The campaign of attrition and humiliation against Lee started the day the KMT lost the 2000 presidential election. Many of those who enjoyed a privileged life as cronies of the Chiang Kai-shek regime blamed Lee and couldn't wait to retaliate to avenge their loss of power. It began with the siege of the Presidential Office and the KMT's headquarters by angry mobs after the election results were announced. Lee was compelled to step down early from the post of KMT chairman under pressure from the very man he had picked as his successor. Then there were vicious allegations by New Party lawmakers that Lee and his wife had left the country with suitcases stuffed with cash. The benefits Lee enjoys as a former head of state have been whittled down at the behest of a KMT-dominated Legislative Yuan.
How sad to see the way Lee is thanked for leading this country and his party through countless political battles and victories -- battles that helped Taiwan achieve its miraculous democratic reforms.
The KMT has said that Lee's party membership was suspended because of his criticisms of the party and his endorsement of the Taiwan Solidarity Union (TSU). The problem is the KMT deserves all of Lee's criticisms and then some.
After the hard work Lee put in to give the party a "Taiwanese" identity and soul, the KMT has now reverted back into the "Chinese KMT." Party members and officials have been stampeding across the Taiwan Strait to pay homage to China's leadership. According to a report issued by the US think-tank Center for Strategic and International Studies, KMT members have been busy persuading Beijing's government to shut the door on dialogue with the Chen Shui-bian administration.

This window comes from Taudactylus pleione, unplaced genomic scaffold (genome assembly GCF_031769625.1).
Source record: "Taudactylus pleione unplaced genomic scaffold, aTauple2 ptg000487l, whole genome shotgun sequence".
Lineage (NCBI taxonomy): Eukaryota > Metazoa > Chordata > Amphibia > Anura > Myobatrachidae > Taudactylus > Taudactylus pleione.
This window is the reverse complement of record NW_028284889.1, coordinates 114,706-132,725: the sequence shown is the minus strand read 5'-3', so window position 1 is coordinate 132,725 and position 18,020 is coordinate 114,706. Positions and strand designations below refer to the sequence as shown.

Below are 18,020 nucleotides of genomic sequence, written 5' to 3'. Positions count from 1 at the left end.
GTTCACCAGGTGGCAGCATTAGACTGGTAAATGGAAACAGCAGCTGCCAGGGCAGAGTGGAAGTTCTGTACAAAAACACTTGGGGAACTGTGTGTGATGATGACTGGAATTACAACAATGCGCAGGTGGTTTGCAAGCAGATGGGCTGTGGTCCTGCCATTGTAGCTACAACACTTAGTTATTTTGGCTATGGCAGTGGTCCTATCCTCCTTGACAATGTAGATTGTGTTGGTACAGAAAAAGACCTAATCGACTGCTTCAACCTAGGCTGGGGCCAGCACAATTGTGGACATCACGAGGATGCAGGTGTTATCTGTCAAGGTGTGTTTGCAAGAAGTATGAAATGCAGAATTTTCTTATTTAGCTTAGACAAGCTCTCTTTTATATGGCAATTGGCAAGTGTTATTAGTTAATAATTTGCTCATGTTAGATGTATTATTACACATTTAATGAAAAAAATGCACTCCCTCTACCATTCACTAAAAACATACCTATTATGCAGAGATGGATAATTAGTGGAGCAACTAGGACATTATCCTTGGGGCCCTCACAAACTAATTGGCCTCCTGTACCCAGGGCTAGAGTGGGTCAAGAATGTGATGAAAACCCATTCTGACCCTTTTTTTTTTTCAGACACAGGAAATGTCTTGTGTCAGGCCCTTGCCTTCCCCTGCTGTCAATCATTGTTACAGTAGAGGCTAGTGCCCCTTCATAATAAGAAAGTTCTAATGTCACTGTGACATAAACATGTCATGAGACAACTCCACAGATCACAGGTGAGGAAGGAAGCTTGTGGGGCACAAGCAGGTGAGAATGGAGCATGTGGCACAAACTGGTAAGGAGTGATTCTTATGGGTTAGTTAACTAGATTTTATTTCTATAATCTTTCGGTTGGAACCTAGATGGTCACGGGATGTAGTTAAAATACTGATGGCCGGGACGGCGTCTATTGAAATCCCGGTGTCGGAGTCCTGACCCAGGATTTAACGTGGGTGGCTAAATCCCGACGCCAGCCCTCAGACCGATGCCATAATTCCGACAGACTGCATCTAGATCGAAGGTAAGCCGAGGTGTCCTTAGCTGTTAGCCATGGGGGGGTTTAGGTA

How ironic that the KMT now willingly kisses the feet of its old archenemy. But the irony does not end there, as the party has also rediscovered a brotherhood with James Soong and his People First Party, as well as the New Party.
The tolerance and generosity of the KMT and its chairman Lien Chan toward these new friends are frightening. Lien turns a blind eye to all of Soong's backstabbing, including a secret meeting with Chen.
Why couldn't Lien have been this loving toward little brother Soong before? Had Lien been willing to step aside and let Soong stand for the KMT in the 2000 presidential election, the KMT would still be the ruling party.
The KMT has reversed its position so many times since Lien became chairman that it is impossible to keep count. How can Lee not get upset seeing the destruction of his life's work? Why wouldn't he have endorsed the TSU, a party that promises to uphold a "Taiwan first" ideology?
Lee represents many things in which this country takes pride -- democracy and the "Taiwan first" ideology top that long list. By severing its ties with Lee, the KMT has turned its back on everything Lee stands for -- and so many people in Taiwan have fought and died for.